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  • Writer's pictureJoanne Jacobs

After Janus, more strikes?

West Virginia teachers walked out for nine days in a wildcat strike.

The statewide teacher strike in West Virginia was just the beginning, predicts Steven Greenhouse in the New York Times.

Oklahoma teachers, who earn even less than West Virginia teachers, could be the next to walk out.

The U.S. Supreme Court “is expected to rule that requiring government employees to pay union fees violates their First Amendment rights,” notes Greenhouse, referring to the Janus case. If public-sector unions lose members, money and clout, “then teachers and other public servants might get so fed up that, as in West Virginia, they go on strike en masse.”

It’s not clear there will be more teachers’ strikes in the post-Janus world, writes Madeline Will in Education Week.

West Virginia and Oklahoma are two of 28 right-to-work states, she writes. Teachers aren’t required to pay “agency” or “fair-share” fees to teachers’ unions, the issue in Janus.

“A loss of collective bargaining would lead to more activism and political action, not less,” American Federation of Teachers President Randi Weingarten told the Washington Post. “Collective bargaining exists as [a] way for workers and employers to peacefully solve labor relations.” . . . But Jake Rosenfeld, an associate professor of sociology at Washington University in St. Louis, called that line of argument “pretty far-fetched.” “In right-to-work states and non-right-to-work states, strikes are incredibly rare,” said Rosenfeld, who studies public-sector labor unions. Large strikes, like the one in West Virginia, are even rarer, he added.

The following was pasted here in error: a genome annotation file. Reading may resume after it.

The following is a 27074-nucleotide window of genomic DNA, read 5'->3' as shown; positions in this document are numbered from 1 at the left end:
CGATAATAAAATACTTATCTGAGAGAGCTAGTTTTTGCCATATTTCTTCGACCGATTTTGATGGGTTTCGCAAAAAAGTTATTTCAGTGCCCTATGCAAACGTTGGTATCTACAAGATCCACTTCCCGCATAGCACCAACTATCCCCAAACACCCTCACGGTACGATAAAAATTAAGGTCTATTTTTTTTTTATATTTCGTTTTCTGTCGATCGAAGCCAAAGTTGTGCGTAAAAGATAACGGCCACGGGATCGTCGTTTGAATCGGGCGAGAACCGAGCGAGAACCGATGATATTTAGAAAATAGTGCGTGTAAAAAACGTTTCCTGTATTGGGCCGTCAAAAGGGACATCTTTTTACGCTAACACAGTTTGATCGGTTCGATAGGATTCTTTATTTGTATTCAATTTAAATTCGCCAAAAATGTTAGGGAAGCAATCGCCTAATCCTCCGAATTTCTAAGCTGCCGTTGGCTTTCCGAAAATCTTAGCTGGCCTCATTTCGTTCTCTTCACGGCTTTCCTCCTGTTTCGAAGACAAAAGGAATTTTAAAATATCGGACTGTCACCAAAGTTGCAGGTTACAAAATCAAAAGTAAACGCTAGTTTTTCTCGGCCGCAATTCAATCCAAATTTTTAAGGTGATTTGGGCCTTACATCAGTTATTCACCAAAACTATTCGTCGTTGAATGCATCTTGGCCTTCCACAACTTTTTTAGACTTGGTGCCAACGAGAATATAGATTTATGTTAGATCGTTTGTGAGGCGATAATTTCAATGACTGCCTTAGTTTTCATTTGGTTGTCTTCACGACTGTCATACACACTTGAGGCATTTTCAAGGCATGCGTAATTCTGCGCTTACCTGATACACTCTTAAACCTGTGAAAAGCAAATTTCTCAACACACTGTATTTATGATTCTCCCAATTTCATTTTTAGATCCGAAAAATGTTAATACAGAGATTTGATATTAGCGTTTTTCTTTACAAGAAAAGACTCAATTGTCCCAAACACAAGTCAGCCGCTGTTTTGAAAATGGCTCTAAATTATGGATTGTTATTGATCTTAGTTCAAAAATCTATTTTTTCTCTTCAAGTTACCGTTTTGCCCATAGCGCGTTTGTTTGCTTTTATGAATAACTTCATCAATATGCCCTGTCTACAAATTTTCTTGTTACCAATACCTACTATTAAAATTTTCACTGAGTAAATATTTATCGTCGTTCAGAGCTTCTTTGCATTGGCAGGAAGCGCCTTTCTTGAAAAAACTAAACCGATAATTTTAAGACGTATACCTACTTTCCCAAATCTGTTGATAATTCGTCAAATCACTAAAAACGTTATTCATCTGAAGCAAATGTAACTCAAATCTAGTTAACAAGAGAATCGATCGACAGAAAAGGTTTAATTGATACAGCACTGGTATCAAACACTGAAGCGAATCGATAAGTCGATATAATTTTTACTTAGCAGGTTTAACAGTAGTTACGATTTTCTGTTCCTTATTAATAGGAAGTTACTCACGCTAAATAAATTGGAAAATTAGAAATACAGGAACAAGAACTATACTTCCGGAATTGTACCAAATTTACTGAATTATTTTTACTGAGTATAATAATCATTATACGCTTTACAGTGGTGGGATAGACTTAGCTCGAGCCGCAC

Mark Janus, a child-support specialist for the state of Illinois, argues that public unions use agency fees to fund “causes and views” that he doesn’t support, not just to fund collective bargaining.

In recent years, public-sector union leaders have talked of  “bargaining for the common good,” writes Larry Sand, a retired teacher who heads the California Teachers Empowerment Network.

In a  2016 American Prospect story, Alex Caputo-Pearl, president of the United Teachers of Los Angeles, called collective bargaining “an important tool available to fight for equity and justice” that should go beyond salaries and work rules.

That’s what Janus was complaining about, writes Sand.

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